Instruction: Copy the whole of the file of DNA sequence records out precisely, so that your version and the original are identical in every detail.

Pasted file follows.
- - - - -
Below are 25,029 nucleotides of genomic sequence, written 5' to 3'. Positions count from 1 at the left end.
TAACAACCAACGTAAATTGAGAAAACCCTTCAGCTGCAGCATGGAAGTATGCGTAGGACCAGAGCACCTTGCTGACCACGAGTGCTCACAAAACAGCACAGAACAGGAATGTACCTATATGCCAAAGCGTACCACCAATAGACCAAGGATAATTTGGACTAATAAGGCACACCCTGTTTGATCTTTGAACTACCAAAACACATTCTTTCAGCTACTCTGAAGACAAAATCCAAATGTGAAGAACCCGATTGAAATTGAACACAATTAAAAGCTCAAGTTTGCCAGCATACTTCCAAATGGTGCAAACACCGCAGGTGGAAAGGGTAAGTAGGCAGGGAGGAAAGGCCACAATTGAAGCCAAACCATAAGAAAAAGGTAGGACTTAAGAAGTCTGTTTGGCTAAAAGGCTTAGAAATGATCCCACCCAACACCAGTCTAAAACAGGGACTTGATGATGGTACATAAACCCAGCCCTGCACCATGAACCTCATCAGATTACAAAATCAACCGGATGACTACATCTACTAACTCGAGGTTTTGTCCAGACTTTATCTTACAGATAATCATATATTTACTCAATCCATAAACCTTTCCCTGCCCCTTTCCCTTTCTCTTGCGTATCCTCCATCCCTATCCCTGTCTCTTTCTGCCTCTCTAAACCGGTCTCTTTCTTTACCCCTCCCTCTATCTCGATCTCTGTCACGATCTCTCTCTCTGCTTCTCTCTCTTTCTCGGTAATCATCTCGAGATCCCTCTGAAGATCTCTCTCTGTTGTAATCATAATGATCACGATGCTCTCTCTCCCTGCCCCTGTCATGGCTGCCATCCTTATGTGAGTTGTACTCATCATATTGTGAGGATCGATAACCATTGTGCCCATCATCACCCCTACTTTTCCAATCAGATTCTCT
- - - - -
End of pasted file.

Below are 25,029 nucleotides of genomic sequence, written 5' to 3'. Positions count from 1 at the left end.
TAACAACCAACGTAAATTGAGAAAACCCTTCAGCTGCAGCATGGAAGTATGCGTAGGACCAGAGCACCTTGCTGACCACGAGTGCTCACAAAACAGCACAGAACAGGAATGTACCTATATGCCAAAGCGTACCACCAATAGACCAAGGATAATTTGGACTAATAAGGCACACCCTGTTTGATCTTTGAACTACCAAAACACATTCTTTCAGCTACTCTGAAGACAAAATCCAAATGTGAAGAACCCGATTGAAATTGAACACAATTAAAAGCTCAAGTTTGCCAGCATACTTCCAAATGGTGCAAACACCGCAGGTGGAAAGGGTAAGTAGGCAGGGAGGAAAGGCCACAATTGAAGCCAAACCATAAGAAAAAGGTAGGACTTAAGAAGTCTGTTTGGCTAAAAGGCTTAGAAATGATCCCACCCAACACCAGTCTAAAACAGGGACTTGATGATGGTACATAAACCCAGCCCTGCACCATGAACCTCATCAGATTACAAAATCAACCGGATGACTACATCTACTAACTCGAGGTTTTGTCCAGACTTTATCTTACAGATAATCATATATTTACTCAATCCATAAACCTTTCCCTGCCCCTTTCCCTTTCTCTTGCGTATCCTCCATCCCTATCCCTGTCTCTTTCTGCCTCTCTAAACCGGTCTCTTTCTTTACCCCTCCCTCTATCTCGATCTCTGTCACGATCTCTCTCTCTGCTTCTCTCTCTTTCTCGGTAATCATCTCGAGATCCCTCTGAAGATCTCTCTCTGTTGTAATCATAATGATCACGATGCTCTCTCTCCCTGCCCCTGTCATGGCTGCCATCCTTATGTGAGTTGTACTCATCATATTGTGAGGATCGATAACCATTGTGCCCATCATCACCCCTACTTTTCCAATCAGATTCTCT